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The past two weeks in Palestine as part of the third Zajel workcamp for 2018 have surpassed the very high expectations I had for the program. As I had read the reflections from volunteers in previous workcamps, I very much suspected that it was going to be a very good experience. I could not imagine, however, the extent of the generosity, kindness, and hospitality showed by everyone involved with Zajel program on the ground, from the local volunteers to the program coordinators. They have worked extremely hard to put together an amazing array of opportunities to not just “see” or “visit” Palestine, but to truly engage with its people, history, and landscapes.


By: Fran Bosch

Before coming to Nablus, I had read about the history of Palestine and I had some intellectual understanding of the consequences of Israeli occupation. This did not prepare me for its reality: the checkpoints that scar the landscape, the divided streets of Hebron, the meetings with Palestinian farmers, refugees, and activists who spoke about violence, dispossession, and discrimination.

Zajel Program provides you with ample opportunities to engage with life in Palestine beyond the occupation, from attending a wedding to visiting the fields of Jenin district, crossed by the thousands of birds that undertake yearly migrations from North Africa to Europe and back. And yet, you find yourself noticing how each aspect of life in Palestine is marked by the occupation. For instance, the wind mills installed by Israel in Jenin have a large ecological impact, as they stand on the birds’ migratory path, killing many in their migration.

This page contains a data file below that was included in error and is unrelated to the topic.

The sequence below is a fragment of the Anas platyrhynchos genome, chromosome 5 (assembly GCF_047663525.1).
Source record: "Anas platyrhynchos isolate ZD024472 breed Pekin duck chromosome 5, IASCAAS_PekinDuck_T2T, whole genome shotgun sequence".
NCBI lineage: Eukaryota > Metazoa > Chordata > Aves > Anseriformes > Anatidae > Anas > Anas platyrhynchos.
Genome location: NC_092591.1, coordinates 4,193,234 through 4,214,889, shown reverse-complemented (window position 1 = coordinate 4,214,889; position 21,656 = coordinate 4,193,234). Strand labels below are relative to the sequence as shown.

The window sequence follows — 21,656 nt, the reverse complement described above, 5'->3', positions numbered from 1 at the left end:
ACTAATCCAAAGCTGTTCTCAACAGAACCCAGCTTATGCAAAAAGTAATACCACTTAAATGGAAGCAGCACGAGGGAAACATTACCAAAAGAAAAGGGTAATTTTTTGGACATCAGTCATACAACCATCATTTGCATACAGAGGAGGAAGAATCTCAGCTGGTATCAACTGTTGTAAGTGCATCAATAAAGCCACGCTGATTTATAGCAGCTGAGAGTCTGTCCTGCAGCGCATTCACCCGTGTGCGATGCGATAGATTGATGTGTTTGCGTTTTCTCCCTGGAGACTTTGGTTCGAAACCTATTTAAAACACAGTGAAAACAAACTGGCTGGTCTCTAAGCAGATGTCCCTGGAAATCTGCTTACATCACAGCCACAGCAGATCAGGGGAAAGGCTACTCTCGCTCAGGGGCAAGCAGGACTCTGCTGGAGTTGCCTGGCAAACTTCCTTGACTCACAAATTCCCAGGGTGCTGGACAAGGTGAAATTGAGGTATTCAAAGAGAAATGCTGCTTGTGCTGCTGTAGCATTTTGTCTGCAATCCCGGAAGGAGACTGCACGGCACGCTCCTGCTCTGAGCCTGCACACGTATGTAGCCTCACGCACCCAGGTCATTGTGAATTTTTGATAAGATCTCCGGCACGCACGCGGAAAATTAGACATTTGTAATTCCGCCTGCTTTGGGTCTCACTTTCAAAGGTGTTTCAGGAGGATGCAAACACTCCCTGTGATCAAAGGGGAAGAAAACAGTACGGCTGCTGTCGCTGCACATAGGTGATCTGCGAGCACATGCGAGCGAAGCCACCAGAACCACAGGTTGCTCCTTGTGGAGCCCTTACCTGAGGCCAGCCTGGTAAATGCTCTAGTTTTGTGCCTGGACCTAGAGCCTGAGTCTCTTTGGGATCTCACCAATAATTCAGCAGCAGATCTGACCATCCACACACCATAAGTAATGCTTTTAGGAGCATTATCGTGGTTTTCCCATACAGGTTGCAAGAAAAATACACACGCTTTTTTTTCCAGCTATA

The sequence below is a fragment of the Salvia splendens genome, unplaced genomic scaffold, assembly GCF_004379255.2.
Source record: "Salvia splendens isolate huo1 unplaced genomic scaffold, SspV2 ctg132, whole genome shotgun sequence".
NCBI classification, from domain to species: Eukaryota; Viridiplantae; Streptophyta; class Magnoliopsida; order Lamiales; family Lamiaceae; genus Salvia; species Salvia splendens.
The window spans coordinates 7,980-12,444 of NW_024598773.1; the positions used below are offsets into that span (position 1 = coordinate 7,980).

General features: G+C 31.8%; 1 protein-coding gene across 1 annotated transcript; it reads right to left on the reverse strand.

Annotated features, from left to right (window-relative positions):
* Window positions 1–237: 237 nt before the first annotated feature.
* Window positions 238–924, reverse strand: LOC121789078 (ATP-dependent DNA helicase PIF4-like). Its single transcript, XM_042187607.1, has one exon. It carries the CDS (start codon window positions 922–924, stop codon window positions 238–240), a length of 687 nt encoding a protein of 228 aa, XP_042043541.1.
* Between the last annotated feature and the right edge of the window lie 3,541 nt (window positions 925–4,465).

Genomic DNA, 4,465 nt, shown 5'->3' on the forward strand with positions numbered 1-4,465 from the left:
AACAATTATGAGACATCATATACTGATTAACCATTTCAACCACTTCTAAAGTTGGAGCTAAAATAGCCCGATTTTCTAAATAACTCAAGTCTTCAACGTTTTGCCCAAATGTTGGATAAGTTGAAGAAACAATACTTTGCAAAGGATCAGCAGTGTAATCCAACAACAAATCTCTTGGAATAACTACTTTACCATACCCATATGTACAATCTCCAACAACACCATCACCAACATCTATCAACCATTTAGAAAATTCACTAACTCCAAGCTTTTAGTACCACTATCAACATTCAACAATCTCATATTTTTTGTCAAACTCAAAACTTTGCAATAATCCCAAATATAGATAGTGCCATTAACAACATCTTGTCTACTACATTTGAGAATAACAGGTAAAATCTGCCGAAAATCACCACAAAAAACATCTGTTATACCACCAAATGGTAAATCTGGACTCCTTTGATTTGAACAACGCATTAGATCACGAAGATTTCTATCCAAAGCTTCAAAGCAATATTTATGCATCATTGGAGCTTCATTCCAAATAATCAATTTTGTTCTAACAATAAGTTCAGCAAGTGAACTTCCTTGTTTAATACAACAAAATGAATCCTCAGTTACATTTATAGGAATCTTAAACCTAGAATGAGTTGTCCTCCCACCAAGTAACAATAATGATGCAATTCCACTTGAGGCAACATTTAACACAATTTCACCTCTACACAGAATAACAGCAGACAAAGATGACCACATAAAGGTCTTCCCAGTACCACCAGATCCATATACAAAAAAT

Nablus, Jericho, Jenin, Ramallah, Jerusalem, Bethlehem, Hebron. All of these cities we visited will stay with me. It is, however, the desert that has impressed me more deeply, at least at the time of writing these words. Our night with the Bedouins was began with a gorgeous sunset and ended with an even more gorgeous sunrise over the Dead Sea, as we sat on top of the very last mountain of the desert, which slopes down to meet the sea. In between the sunset and the sunrise there was darkness, stars, silence, and a sense of retreat from the cruelty of occupation in the cities, the towns, and the roads of Palestine. It was a beautiful, much-needed gap.

It has been an honour to be a part of Zajel Program for two weeks. It will be an equal honour to tell all my friends, relatives, and colleagues about Palestine and its people, so that they may understand what is happening here, and maybe even come to see it for themselves.

As for me, I hope I will have the chance to return to Palestine. May it be a more just an equal country when I do so.


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